11,600        11,600   

Series D cumulative preferred shares (par value $1.00, issued and outstanding: 2009 and 2008, 9,200,000; aggregate liquidation preference: 2009 and 2008, $230,000)

     9,200        9,200   

Additional paid-in capital

     1,501,960        1,465,688   

Accumulated other comprehensive income:

    

Net unrealized gains on investments (net of tax of: 2009 and 2008, $nil)

     4,908        3,943   

Currency translation adjustment

     82,731        34,888   

Unfunded pension obligation (net of tax of: 2009, $4,745; 2008, $4,668)

     (16,311     (16,023

Retained earnings

     3,792,561        2,729,662   

Common shares held in treasury, at cost (2009, 5,000; 2008, 1,295,173)

     (372     (97,599
                

Total shareholders’ equity

     5,444,554        4,199,108   
                

Total liabilities and shareholders’ equity

   $ 17,759,646      $ 16,279,320   
                

See accompanying Notes to Unaudited Condensed Consolidated Financial Statements.

 

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Table of Contents

PartnerRe Ltd.

Unaudited Condensed Consolidated Statements of Operations and Comprehensive Income

(Expressed in thousands of U.S. dollars, except share and per share data)

 

     For the three
months ended
September 30,
2009
    For the three
months ended
September 30,
2008
    For the nine
months ended
September 30,
2009
    For the nine
months ended
September 30,
2008
 

Revenues

        

Gross premiums written

   $ 893,714      $ 868,584      $ 3,080,243      $ 3,276,079   
                                

Net premiums written

   $ 891,547      $ 869,194      $ 3,044,264      $ 3,237,027   

Decrease (increase) in unearned premiums

     199,144        209,265        (260,994     (293,275
                                

Net premiums earned

     1,090,691        1,078,459        2,783,270        2,943,752   

Net investment income

     145,350        146,138        414,071        428,642   

Net realized and unrealized investment gains (losses)

     330,226        (324,184     566,643        (595,327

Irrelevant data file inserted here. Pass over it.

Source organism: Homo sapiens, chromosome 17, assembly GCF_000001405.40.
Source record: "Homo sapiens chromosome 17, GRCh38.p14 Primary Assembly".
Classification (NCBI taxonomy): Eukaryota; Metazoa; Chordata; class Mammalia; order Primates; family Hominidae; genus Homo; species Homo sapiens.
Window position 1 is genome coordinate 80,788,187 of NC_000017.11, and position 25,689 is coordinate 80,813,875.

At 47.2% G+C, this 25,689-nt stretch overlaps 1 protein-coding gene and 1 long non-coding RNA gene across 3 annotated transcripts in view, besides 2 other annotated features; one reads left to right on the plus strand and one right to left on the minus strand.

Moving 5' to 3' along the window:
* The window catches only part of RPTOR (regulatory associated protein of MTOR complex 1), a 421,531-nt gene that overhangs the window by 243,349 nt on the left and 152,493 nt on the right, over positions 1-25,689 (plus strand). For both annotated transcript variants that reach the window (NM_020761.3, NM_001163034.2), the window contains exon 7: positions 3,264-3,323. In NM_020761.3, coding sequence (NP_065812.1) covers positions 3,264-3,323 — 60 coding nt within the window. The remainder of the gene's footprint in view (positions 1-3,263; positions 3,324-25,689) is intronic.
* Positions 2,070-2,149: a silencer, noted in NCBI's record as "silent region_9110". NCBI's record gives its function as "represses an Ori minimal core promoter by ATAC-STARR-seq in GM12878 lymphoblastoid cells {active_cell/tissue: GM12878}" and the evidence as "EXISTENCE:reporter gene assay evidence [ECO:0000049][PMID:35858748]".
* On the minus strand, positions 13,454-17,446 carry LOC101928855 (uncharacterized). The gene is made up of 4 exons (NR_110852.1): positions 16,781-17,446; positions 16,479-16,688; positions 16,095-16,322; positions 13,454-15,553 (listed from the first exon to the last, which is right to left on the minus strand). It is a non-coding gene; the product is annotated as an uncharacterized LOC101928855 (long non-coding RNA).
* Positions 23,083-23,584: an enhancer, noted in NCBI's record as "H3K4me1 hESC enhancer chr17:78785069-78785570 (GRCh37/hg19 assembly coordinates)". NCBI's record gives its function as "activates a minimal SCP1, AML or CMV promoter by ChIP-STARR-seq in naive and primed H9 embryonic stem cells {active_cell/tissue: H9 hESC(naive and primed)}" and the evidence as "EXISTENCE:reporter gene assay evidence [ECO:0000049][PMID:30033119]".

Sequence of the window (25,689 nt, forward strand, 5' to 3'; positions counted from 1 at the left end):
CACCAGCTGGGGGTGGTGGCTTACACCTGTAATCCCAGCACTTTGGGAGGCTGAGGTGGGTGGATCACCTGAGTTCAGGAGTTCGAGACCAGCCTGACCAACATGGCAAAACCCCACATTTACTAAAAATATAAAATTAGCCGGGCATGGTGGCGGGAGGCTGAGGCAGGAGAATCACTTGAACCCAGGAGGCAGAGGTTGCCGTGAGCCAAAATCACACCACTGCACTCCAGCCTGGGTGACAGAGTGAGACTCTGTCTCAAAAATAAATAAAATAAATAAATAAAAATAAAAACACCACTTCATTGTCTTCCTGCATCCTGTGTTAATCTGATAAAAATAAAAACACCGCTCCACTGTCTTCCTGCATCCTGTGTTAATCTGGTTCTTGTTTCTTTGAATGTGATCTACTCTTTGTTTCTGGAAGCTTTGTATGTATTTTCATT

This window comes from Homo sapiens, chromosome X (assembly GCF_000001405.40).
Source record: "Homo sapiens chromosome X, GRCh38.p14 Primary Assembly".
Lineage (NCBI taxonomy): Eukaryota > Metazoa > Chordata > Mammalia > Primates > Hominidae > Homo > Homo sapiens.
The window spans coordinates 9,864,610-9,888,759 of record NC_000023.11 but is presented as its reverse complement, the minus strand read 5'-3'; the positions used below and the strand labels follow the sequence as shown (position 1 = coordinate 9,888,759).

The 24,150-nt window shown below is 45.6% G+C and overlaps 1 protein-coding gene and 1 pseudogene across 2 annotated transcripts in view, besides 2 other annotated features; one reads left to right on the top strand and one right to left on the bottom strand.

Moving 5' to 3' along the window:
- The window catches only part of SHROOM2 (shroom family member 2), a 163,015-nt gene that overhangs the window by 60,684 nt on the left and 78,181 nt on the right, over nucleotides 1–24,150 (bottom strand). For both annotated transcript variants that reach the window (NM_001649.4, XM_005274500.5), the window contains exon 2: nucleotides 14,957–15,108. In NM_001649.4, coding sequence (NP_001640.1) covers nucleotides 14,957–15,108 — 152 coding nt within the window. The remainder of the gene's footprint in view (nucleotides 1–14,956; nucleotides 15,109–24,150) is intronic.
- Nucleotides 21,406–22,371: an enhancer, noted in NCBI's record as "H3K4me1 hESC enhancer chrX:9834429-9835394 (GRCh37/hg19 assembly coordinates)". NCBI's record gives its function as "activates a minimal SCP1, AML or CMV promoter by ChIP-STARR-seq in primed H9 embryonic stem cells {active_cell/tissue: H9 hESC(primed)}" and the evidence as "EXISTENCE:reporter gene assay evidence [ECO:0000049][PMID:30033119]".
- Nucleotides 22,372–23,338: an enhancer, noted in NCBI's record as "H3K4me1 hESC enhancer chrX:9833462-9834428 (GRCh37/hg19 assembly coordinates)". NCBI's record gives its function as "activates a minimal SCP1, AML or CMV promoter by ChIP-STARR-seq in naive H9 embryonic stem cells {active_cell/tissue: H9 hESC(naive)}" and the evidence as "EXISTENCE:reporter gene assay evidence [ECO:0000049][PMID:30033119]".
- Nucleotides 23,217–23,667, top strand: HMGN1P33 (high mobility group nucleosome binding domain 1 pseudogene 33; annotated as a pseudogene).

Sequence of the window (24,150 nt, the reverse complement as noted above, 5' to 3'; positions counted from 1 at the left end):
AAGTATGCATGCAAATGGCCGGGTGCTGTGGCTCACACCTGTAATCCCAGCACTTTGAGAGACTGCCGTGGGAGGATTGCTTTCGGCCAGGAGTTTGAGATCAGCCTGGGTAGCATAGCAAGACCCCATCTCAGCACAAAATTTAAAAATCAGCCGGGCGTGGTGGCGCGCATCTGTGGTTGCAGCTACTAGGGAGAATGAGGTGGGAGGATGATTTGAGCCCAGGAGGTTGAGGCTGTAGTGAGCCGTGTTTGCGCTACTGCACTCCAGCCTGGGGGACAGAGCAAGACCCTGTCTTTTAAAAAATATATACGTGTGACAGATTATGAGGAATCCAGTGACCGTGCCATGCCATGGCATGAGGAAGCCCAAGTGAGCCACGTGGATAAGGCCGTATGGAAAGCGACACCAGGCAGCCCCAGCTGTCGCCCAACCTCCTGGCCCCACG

Net realized gain on purchase of capital efficient notes

     —          —          88,427        —     

Other income (loss)

     8,385        (3,838     16,327        2,390   
                                

Total revenues

     1,574,652        896,575        3,868,738        2,779,457   

Expenses

        

Losses and loss expenses and life policy benefits

     574,228        751,961        1,552,025        1,890,349   

Acquisition costs

     232,475        232,814        614,133        665,222   

Other operating expenses

     102,224        86,939        284,286        275,956   

Interest expense

     6,161        11,877        21,643        38,687   

Net foreign exchange losses

     961        4,597        5,511        7,820   
                                

Total expenses

     916,049        1,088,188        2,477,598        2,878,034   

Income (loss) before taxes and interest in earnings (losses) of equity investments

     658,603        (191,613     1,391,140        (98,577

Income tax expense (benefit)

     93,433        (39,508     210,198        (50,205

Interest in earnings (losses) of equity investments

     1,535        386        1,552        (351
                                

Net income (loss)

     566,705        (151,719     1,182,494        (48,723

Preferred dividends

     8,631        8,631        25,894        25,894   
                                

Net income (loss) available to common shareholders

   $ 558,074      $ (160,350   $ 1,156,600      $ (74,617
                                

Comprehensive income (loss)

        

Net income (loss)

   $ 566,705      $ (151,719   $ 1,182,494      $ (48,723

Change in net unrealized gains or losses on investments, net of tax

     (164     (146     965        15,081   

Change in currency translation adjustment

     40,121        (91,732     47,843        (34,726

Change in unfunded pension obligation, net of tax

     (688     225        (288     (109
                                

Comprehensive income (loss)

   $ 605,974      $ (243,372   $ 1,231,014      $ (68,477
                                

Per share data

        

Net income (loss) per common share:

        

Basic net income (loss)

   $ 9.60      $ (3.01   $ 20.26      $ (1.38